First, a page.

Consistent with the journal’s quirky, biblical style, this book comes with all the trimmings: a leatherette cover, ribbon bookmark, bible paper, and gilt-edged pages. The book features more than 80 technical essays from numerous famous hackers, authors of classics like “Reliable Code Execution on a Tamagotchi,” “ELFs are Dorky, Elves are Cool,” “Burning a Phone,” “Forget Not the Humble Timing Attack,” and “A Sermon on Hacker Privilege.” Twenty-four full-color pages by Ange Albertini illustrate many of the clever tricks described in the text.” – [https://nostarch.com/gtfo]
As you might expect, it’s full of POC and research, in addition to poetry and social commentary. If you’re looking for inspiration, or want to know how to hack your tamagotchi, this is the place to look!
From Times Passed
NTK [http://www.ntk.net/] ran from 1997 to 2007 and collected interesting tidbits and news in the community.
Check out the photos below to get a feel for their content.
Phrack appears to no longer be active, but the website is up and full of fascinating reads. To allow it to speak for itself, here is the introduction to Phrak from 1985 :
This article on the fall of hacker groups is one of my favorites right now :
When I made this blog, originally I was inspired by a technical writing course I took. I wanted to create a resource accessible to the average home user.
However, in hindsight, there are multiple issues with that focus. Firstly, that’s far to narrow of a focus considering my interests are not that of the average home user. I frankly have no idea what someone like that would find helpful. My husband has begun to accuse me of technobabble, and he’s not exactly clueless about computers. Second, that is far too narrowly focused, and my interests in technology have expanded as I’ve learned more about computing and technology.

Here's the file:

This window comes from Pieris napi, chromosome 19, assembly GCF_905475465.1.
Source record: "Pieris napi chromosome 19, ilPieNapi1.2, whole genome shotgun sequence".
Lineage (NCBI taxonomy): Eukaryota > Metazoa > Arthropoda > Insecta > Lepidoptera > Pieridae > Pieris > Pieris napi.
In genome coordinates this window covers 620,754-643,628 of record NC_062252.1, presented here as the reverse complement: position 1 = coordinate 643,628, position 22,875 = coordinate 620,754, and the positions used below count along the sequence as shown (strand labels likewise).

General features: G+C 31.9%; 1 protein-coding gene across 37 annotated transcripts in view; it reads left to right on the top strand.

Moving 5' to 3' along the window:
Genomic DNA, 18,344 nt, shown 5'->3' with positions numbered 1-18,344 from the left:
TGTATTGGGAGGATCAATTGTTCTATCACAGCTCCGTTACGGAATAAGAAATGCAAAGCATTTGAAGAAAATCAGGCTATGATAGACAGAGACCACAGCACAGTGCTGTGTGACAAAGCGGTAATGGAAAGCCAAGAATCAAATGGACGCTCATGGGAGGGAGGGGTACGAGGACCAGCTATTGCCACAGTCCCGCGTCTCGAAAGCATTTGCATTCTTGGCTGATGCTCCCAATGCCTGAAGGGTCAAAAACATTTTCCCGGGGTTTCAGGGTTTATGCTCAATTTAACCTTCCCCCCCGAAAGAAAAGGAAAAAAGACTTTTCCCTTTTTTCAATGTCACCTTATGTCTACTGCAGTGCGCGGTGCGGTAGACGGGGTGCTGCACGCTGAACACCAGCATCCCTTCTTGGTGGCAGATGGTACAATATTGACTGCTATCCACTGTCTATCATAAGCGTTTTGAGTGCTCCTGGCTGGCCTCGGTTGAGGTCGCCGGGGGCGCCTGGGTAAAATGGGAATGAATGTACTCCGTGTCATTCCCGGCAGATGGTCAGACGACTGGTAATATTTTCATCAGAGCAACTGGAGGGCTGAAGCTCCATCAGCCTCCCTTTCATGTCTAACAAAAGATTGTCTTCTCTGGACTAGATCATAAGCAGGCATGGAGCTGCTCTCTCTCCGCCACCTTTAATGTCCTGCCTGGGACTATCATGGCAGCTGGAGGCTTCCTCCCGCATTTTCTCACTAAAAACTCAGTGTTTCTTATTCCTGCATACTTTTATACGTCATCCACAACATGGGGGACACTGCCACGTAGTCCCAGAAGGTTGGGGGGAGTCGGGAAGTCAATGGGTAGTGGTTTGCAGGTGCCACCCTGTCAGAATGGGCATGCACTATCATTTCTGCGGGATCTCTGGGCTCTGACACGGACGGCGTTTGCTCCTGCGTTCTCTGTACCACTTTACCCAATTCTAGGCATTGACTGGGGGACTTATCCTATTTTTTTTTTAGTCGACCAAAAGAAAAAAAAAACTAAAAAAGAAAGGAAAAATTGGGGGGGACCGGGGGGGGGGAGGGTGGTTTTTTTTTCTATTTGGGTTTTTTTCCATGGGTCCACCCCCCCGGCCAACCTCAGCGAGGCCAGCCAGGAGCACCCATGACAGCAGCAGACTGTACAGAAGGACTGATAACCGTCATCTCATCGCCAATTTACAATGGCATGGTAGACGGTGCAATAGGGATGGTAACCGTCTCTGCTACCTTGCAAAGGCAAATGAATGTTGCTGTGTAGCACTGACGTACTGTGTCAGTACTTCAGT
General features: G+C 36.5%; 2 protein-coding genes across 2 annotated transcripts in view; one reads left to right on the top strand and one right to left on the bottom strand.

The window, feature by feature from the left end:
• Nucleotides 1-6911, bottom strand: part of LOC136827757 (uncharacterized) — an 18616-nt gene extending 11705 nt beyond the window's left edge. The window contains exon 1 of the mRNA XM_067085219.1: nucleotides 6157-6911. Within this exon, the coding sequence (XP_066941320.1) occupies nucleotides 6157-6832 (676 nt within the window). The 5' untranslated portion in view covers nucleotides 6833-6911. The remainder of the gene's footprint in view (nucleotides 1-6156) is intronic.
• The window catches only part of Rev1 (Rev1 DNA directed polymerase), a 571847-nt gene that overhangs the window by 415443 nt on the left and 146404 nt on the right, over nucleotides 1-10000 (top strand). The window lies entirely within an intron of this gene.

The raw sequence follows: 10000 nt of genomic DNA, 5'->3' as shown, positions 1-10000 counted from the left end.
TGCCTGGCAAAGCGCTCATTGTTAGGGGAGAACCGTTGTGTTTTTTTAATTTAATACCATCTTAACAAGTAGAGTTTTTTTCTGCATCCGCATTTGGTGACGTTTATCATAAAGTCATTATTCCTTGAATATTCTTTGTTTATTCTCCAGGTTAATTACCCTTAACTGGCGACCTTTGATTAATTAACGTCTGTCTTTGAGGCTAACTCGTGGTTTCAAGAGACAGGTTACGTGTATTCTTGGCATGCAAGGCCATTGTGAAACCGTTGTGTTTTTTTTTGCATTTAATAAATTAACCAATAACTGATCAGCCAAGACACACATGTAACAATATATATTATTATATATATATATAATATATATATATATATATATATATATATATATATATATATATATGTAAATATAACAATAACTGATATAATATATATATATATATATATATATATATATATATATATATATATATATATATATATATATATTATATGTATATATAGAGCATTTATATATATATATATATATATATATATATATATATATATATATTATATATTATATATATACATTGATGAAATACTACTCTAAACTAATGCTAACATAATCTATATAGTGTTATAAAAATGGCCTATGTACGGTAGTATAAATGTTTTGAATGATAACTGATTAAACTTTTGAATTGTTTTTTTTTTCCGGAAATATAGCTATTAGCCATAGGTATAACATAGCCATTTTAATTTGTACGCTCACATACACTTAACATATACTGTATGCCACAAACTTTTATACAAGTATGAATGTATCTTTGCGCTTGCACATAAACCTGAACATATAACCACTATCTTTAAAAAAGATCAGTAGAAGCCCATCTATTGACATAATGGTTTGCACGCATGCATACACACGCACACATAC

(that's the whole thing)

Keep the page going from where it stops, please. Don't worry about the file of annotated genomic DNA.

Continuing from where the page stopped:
What drew me to technology in general was the centrality of internet and computing technologies in our daily lives. We truly live in the Information Age.
Big Data, and Privacy are major issues in our times. My interests are in the social, legal and technological issues presented to the modern person in controlling their data, privacy and maintaining control over their property (software and hardware). The list of things I intend to research in depth in the next year keeps growing and if I ever want to have a meaningful record of progress, and share what I learn along the way, I shouldn’t be narrowing my scope too far.
I want to empower myself and others by increasing access to clear and useful information on technology and privacy but I can’t narrow my focus so much that I never write or kill my own fun.
So, if I can crank out an article on VPNs that my grandparents would understand, awesome. But that doesn’t mean not writing about SQL injection, or routing protocols.
This blog post is really for myself to read in a month or a year and remember that if I want to accomplish my goals, it’s best to write whatever I want now, and edit later. I’ve had a “how to set up a virtual machine” article saved as a draft for weeks! So, I’ll keep notes that I think may benefit others here, and track progress on various projects here, and write how-tos as I go.